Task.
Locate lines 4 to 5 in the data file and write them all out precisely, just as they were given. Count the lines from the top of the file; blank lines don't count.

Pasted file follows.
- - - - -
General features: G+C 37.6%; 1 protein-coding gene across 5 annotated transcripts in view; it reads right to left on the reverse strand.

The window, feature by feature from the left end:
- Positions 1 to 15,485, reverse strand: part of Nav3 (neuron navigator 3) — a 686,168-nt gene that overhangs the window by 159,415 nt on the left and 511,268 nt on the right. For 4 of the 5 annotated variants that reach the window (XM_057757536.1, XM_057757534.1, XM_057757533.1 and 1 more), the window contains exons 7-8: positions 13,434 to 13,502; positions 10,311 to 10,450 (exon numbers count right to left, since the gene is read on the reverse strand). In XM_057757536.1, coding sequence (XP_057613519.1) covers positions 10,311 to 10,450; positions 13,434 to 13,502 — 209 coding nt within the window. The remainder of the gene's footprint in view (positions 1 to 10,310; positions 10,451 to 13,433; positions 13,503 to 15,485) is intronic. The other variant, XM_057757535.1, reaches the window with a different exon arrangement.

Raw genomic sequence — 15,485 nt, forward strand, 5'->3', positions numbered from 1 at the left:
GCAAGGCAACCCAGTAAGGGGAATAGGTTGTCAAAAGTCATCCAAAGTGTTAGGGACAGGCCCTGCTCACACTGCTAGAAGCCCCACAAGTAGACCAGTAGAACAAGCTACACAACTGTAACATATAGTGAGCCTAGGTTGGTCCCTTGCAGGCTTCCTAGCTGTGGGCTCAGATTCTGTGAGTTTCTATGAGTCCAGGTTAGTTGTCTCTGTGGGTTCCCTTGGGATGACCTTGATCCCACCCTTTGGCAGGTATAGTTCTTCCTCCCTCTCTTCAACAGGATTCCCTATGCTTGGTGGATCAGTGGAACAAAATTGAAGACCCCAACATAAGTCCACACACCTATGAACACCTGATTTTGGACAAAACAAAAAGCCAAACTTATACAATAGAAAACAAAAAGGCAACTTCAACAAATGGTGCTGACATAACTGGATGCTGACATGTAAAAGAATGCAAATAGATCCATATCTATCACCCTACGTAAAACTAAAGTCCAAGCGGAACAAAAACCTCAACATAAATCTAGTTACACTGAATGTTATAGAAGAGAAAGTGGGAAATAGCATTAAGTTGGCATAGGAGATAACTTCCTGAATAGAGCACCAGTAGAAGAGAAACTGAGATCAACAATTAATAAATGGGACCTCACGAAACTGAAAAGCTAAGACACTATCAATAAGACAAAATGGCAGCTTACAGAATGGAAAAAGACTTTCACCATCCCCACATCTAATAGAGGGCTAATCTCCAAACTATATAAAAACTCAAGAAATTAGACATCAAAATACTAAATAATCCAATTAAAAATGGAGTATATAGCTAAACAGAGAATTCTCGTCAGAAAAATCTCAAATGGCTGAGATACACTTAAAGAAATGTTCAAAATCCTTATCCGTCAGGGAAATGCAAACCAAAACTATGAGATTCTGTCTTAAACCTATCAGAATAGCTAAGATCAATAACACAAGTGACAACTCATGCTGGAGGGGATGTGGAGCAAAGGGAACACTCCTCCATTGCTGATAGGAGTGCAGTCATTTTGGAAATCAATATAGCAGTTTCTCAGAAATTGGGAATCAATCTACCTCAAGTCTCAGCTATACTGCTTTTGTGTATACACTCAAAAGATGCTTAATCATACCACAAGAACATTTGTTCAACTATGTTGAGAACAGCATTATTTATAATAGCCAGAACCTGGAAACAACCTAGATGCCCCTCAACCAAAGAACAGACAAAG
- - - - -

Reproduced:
Raw genomic sequence — 15,485 nt, forward strand, 5'->3', positions numbered from 1 at the left:
GCAAGGCAACCCAGTAAGGGGAATAGGTTGTCAAAAGTCATCCAAAGTGTTAGGGACAGGCCCTGCTCACACTGCTAGAAGCCCCACAAGTAGACCAGTAGAACAAGCTACACAACTGTAACATATAGTGAGCCTAGGTTGGTCCCTTGCAGGCTTCCTAGCTGTGGGCTCAGATTCTGTGAGTTTCTATGAGTCCAGGTTAGTTGTCTCTGTGGGTTCCCTTGGGATGACCTTGATCCCACCCTTTGGCAGGTATAGTTCTTCCTCCCTCTCTTCAACAGGATTCCCTATGCTTGGTGGATCAGTGGAACAAAATTGAAGACCCCAACATAAGTCCACACACCTATGAACACCTGATTTTGGACAAAACAAAAAGCCAAACTTATACAATAGAAAACAAAAAGGCAACTTCAACAAATGGTGCTGACATAACTGGATGCTGACATGTAAAAGAATGCAAATAGATCCATATCTATCACCCTACGTAAAACTAAAGTCCAAGCGGAACAAAAACCTCAACATAAATCTAGTTACACTGAATGTTATAGAAGAGAAAGTGGGAAATAGCATTAAGTTGGCATAGGAGATAACTTCCTGAATAGAGCACCAGTAGAAGAGAAACTGAGATCAACAATTAATAAATGGGACCTCACGAAACTGAAAAGCTAAGACACTATCAATAAGACAAAATGGCAGCTTACAGAATGGAAAAAGACTTTCACCATCCCCACATCTAATAGAGGGCTAATCTCCAAACTATATAAAAACTCAAGAAATTAGACATCAAAATACTAAATAATCCAATTAAAAATGGAGTATATAGCTAAACAGAGAATTCTCGTCAGAAAAATCTCAAATGGCTGAGATACACTTAAAGAAATGTTCAAAATCCTTATCCGTCAGGGAAATGCAAACCAAAACTATGAGATTCTGTCTTAAACCTATCAGAATAGCTAAGATCAATAACACAAGTGACAACTCATGCTGGAGGGGATGTGGAGCAAAGGGAACACTCCTCCATTGCTGATAGGAGTGCAGTCATTTTGGAAATCAATATAGCAGTTTCTCAGAAATTGGGAATCAATCTACCTCAAGTCTCAGCTATACTGCTTTTGTGTATACACTCAAAAGATGCTTAATCATACCACAAGAACATTTGTTCAACTATGTTGAGAACAGCATTATTTATAATAGCCAGAACCTGGAAACAACCTAGATGCCCCTCAACCAAAGAACAGACAAAG